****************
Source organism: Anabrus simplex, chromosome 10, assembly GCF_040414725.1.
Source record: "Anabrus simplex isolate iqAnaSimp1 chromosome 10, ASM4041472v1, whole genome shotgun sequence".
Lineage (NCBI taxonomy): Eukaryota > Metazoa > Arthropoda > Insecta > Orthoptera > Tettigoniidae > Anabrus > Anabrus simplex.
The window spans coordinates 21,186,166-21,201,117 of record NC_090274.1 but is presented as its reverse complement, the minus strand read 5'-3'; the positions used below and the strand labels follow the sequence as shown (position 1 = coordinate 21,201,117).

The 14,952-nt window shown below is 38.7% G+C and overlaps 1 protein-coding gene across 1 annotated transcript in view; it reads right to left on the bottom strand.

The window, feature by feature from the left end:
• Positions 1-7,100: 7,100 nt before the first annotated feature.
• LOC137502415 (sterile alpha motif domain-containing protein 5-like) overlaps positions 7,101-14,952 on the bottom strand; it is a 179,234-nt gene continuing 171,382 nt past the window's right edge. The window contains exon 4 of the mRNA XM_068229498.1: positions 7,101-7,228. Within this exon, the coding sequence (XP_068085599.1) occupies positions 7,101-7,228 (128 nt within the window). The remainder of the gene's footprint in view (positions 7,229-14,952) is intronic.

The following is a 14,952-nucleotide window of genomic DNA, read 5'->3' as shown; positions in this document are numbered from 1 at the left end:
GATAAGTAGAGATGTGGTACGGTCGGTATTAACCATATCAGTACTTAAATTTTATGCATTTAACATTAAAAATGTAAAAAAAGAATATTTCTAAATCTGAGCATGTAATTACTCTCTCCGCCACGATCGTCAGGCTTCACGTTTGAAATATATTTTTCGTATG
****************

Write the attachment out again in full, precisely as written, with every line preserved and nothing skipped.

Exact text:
Source organism: Anabrus simplex, chromosome 10, assembly GCF_040414725.1.
Source record: "Anabrus simplex isolate iqAnaSimp1 chromosome 10, ASM4041472v1, whole genome shotgun sequence".
Lineage (NCBI taxonomy): Eukaryota > Metazoa > Arthropoda > Insecta > Orthoptera > Tettigoniidae > Anabrus > Anabrus simplex.
The window spans coordinates 21,186,166-21,201,117 of record NC_090274.1 but is presented as its reverse complement, the minus strand read 5'-3'; the positions used below and the strand labels follow the sequence as shown (position 1 = coordinate 21,201,117).

The 14,952-nt window shown below is 38.7% G+C and overlaps 1 protein-coding gene across 1 annotated transcript in view; it reads right to left on the bottom strand.

The window, feature by feature from the left end:
• Positions 1-7,100: 7,100 nt before the first annotated feature.
• LOC137502415 (sterile alpha motif domain-containing protein 5-like) overlaps positions 7,101-14,952 on the bottom strand; it is a 179,234-nt gene continuing 171,382 nt past the window's right edge. The window contains exon 4 of the mRNA XM_068229498.1: positions 7,101-7,228. Within this exon, the coding sequence (XP_068085599.1) occupies positions 7,101-7,228 (128 nt within the window). The remainder of the gene's footprint in view (positions 7,229-14,952) is intronic.

The following is a 14,952-nucleotide window of genomic DNA, read 5'->3' as shown; positions in this document are numbered from 1 at the left end:
GATAAGTAGAGATGTGGTACGGTCGGTATTAACCATATCAGTACTTAAATTTTATGCATTTAACATTAAAAATGTAAAAAAAGAATATTTCTAAATCTGAGCATGTAATTACTCTCTCCGCCACGATCGTCAGGCTTCACGTTTGAAATATATTTTTCGTATG